A police precinct is hardly a venue most people would consider apt for the display of modern art and graffiti, but thankfully the folks at Outlaw Arts are not “most people”.
Founded in 2011, Outlaw Arts is based in New York and focuses on giving a stronger voice and presence to the underground-indie art scene by featuring the works of local artists in both the habitual and unorthodox gallery settings. They’ve made no exception for this event they secured last year at the former home of the neighborhood’s police precinct on East 22nd Street, which was in operation in the late 1800s before the area was renumbered the 13th and moved to East 21st Street.
Last year’s exhibit featured over 50 artists and was deemed a massive success. You can see some photos from this event from extensive coverage via Animal New York and Gothamist.
The only bittersweet note of the affair was that the precinct building itself was slated to be demolished shortly afterwards, making way for yet another condominium, which the city can’t seem to get enough of these days. But a pesky thing like venue demolition hardly presents a challenge for this guerilla-inspired brand of art installation, and the collective stands poised once again for another invasion of unbridled creativity, albeit in a more traditional space.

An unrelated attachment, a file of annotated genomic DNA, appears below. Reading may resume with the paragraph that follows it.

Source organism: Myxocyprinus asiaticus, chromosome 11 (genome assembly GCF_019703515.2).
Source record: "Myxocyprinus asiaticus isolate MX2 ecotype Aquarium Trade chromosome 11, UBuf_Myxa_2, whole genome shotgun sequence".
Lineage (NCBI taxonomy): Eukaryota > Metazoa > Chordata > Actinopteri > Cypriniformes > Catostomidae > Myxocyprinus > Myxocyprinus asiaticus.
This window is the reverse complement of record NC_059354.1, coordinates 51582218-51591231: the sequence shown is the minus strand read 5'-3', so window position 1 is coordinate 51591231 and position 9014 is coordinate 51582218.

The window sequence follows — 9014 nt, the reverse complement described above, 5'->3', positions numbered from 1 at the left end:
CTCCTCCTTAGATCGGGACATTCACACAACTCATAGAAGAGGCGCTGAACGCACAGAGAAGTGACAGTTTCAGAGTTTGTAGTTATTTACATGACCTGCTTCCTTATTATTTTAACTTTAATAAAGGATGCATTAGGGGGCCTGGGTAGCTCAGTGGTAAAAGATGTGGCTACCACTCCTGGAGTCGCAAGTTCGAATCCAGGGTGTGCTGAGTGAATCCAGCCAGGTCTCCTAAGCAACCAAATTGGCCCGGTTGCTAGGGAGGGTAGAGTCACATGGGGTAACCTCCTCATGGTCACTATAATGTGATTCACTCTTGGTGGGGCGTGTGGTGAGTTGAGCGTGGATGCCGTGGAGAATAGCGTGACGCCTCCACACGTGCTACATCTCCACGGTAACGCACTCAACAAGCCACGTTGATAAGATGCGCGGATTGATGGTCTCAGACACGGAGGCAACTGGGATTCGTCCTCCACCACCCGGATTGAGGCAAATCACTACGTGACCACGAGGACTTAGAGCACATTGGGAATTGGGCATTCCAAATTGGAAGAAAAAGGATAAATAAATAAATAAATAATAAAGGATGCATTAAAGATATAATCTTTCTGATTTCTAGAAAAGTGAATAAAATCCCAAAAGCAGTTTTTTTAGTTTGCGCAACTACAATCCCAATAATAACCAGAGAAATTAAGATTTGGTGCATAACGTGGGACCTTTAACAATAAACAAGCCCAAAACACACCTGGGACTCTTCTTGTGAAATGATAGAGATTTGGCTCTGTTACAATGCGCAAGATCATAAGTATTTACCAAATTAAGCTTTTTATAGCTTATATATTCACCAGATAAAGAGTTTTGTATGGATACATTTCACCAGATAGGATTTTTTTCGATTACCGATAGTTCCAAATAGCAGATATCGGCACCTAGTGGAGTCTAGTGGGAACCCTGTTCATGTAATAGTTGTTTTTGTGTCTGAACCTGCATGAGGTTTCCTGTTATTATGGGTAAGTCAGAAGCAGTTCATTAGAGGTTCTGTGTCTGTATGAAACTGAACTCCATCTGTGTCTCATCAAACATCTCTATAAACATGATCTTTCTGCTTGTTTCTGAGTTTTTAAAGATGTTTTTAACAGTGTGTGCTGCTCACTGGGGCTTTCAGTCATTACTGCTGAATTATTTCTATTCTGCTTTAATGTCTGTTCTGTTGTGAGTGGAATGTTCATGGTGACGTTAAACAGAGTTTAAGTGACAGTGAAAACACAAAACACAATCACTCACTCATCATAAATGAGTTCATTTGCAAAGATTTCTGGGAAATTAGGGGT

This year it’s all going down at the Judith Charles Gallery on Bowery. Joining the collective effort is N Carlos J, who has been steadily building a name for himself in the underground art world, and enjoyed quite the reception at his recent Bushwick Open Studios exhibit, “The Beautiful Decay of Fear . His visual versatility, strong curation skills and modus operandi are perfectly inline with what Outlaw Arts is trying to accomplish in terms of urban expression and renewal; we are excited to see how this collaboration plays out.
Much like N Carlos Jay’s previous show, the creative effort revolves around the reclamation of the obsolete, giving a second life to salvaged materials. It’s a theme that New York knows too well, tying together elements of municipal evolution, gentrification, and the perpetually shifting demographics of a city that never stays the same.
Photos provided by Chris Carnage Nieves